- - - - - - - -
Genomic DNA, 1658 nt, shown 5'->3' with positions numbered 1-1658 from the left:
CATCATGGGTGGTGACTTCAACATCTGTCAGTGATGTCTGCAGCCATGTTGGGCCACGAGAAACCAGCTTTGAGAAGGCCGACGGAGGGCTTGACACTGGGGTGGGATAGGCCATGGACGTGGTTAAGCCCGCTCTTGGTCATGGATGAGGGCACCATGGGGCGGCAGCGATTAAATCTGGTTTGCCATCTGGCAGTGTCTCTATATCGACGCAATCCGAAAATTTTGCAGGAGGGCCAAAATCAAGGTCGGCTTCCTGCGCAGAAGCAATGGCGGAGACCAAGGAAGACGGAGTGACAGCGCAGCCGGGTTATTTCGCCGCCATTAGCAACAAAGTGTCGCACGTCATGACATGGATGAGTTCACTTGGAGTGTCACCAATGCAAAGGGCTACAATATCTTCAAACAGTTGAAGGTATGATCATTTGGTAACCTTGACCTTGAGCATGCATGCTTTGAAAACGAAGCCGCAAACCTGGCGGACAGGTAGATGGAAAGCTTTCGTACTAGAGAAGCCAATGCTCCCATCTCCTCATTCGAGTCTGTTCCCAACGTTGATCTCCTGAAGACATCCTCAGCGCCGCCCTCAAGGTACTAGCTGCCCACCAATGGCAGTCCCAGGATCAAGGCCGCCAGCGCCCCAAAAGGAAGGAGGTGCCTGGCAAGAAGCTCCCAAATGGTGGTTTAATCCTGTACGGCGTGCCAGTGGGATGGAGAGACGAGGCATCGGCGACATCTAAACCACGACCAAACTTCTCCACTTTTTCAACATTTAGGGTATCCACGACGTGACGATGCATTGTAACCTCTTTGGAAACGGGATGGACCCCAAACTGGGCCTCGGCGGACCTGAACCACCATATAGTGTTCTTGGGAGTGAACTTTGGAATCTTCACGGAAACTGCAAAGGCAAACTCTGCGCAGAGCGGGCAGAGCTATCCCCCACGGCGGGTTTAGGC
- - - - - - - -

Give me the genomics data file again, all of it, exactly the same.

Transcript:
Genomic DNA, 1658 nt, shown 5'->3' with positions numbered 1-1658 from the left:
CATCATGGGTGGTGACTTCAACATCTGTCAGTGATGTCTGCAGCCATGTTGGGCCACGAGAAACCAGCTTTGAGAAGGCCGACGGAGGGCTTGACACTGGGGTGGGATAGGCCATGGACGTGGTTAAGCCCGCTCTTGGTCATGGATGAGGGCACCATGGGGCGGCAGCGATTAAATCTGGTTTGCCATCTGGCAGTGTCTCTATATCGACGCAATCCGAAAATTTTGCAGGAGGGCCAAAATCAAGGTCGGCTTCCTGCGCAGAAGCAATGGCGGAGACCAAGGAAGACGGAGTGACAGCGCAGCCGGGTTATTTCGCCGCCATTAGCAACAAAGTGTCGCACGTCATGACATGGATGAGTTCACTTGGAGTGTCACCAATGCAAAGGGCTACAATATCTTCAAACAGTTGAAGGTATGATCATTTGGTAACCTTGACCTTGAGCATGCATGCTTTGAAAACGAAGCCGCAAACCTGGCGGACAGGTAGATGGAAAGCTTTCGTACTAGAGAAGCCAATGCTCCCATCTCCTCATTCGAGTCTGTTCCCAACGTTGATCTCCTGAAGACATCCTCAGCGCCGCCCTCAAGGTACTAGCTGCCCACCAATGGCAGTCCCAGGATCAAGGCCGCCAGCGCCCCAAAAGGAAGGAGGTGCCTGGCAAGAAGCTCCCAAATGGTGGTTTAATCCTGTACGGCGTGCCAGTGGGATGGAGAGACGAGGCATCGGCGACATCTAAACCACGACCAAACTTCTCCACTTTTTCAACATTTAGGGTATCCACGACGTGACGATGCATTGTAACCTCTTTGGAAACGGGATGGACCCCAAACTGGGCCTCGGCGGACCTGAACCACCATATAGTGTTCTTGGGAGTGAACTTTGGAATCTTCACGGAAACTGCAAAGGCAAACTCTGCGCAGAGCGGGCAGAGCTATCCCCCACGGCGGGTTTAGGC